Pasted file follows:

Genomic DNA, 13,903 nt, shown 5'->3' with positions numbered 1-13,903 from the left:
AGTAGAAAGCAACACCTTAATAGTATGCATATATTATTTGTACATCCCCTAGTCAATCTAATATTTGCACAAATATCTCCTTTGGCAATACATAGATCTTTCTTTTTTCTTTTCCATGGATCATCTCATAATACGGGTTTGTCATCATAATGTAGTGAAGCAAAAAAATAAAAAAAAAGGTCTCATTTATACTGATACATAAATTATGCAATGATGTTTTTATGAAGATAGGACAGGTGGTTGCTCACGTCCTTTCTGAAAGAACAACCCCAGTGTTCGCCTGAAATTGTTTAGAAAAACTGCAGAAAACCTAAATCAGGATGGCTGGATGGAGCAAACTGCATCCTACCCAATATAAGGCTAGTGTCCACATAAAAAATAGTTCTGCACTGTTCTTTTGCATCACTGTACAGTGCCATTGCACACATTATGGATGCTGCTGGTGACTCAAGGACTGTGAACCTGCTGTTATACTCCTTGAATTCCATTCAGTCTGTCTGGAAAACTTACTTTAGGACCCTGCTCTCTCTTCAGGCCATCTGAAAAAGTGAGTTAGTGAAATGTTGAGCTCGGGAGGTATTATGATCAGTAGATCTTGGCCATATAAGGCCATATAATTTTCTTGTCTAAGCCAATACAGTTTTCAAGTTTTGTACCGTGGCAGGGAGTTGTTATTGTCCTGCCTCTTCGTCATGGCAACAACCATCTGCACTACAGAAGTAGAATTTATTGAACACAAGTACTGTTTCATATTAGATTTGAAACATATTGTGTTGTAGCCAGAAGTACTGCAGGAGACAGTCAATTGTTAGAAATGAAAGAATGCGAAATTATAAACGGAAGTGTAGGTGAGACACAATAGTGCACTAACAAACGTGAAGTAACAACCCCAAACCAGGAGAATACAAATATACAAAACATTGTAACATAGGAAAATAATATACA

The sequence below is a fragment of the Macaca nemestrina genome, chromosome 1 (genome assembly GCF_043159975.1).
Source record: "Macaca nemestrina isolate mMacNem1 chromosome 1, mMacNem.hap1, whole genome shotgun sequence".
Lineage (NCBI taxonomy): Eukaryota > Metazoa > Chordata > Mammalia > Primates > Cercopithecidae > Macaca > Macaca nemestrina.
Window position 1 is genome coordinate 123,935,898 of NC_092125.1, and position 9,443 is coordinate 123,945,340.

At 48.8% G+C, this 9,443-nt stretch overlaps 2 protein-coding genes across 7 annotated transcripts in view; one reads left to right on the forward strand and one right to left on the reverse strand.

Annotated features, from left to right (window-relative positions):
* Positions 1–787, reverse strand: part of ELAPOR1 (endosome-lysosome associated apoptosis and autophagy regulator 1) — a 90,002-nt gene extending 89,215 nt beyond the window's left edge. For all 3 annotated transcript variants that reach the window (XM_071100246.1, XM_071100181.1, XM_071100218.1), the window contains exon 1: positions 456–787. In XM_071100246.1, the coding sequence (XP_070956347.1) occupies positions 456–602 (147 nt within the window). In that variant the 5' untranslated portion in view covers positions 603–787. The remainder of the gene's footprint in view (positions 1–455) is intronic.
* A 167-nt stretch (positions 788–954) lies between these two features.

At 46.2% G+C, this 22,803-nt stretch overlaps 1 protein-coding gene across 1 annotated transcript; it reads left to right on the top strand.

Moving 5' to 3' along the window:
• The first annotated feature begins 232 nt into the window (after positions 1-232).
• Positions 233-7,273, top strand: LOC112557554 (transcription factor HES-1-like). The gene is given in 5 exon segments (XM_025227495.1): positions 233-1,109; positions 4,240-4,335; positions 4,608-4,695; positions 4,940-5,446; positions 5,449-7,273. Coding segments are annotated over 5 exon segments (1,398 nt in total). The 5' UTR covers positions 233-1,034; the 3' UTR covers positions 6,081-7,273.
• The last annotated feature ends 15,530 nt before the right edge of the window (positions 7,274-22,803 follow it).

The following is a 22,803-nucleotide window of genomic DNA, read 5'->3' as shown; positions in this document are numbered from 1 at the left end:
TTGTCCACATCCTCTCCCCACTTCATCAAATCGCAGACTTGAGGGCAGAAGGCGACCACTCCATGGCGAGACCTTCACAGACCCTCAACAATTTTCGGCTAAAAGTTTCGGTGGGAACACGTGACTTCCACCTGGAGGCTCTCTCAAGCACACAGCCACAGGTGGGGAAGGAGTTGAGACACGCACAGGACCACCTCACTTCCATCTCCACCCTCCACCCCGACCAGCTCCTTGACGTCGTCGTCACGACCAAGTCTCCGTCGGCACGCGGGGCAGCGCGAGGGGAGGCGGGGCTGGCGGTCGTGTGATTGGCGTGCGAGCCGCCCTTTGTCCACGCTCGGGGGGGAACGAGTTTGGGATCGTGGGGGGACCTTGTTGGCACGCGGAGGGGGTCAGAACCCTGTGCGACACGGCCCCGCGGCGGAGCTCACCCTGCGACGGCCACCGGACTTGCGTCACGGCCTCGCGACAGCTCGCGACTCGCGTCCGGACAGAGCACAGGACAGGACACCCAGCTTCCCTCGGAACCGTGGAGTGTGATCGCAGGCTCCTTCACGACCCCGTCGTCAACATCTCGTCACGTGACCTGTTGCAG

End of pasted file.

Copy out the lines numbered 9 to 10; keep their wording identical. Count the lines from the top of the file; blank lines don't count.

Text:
* Positions 1–787, reverse strand: part of ELAPOR1 (endosome-lysosome associated apoptosis and autophagy regulator 1) — a 90,002-nt gene extending 89,215 nt beyond the window's left edge. For all 3 annotated transcript variants that reach the window (XM_071100246.1, XM_071100181.1, XM_071100218.1), the window contains exon 1: positions 456–787. In XM_071100246.1, the coding sequence (XP_070956347.1) occupies positions 456–602 (147 nt within the window). In that variant the 5' untranslated portion in view covers positions 603–787. The remainder of the gene's footprint in view (positions 1–455) is intronic.
* A 167-nt stretch (positions 788–954) lies between these two features.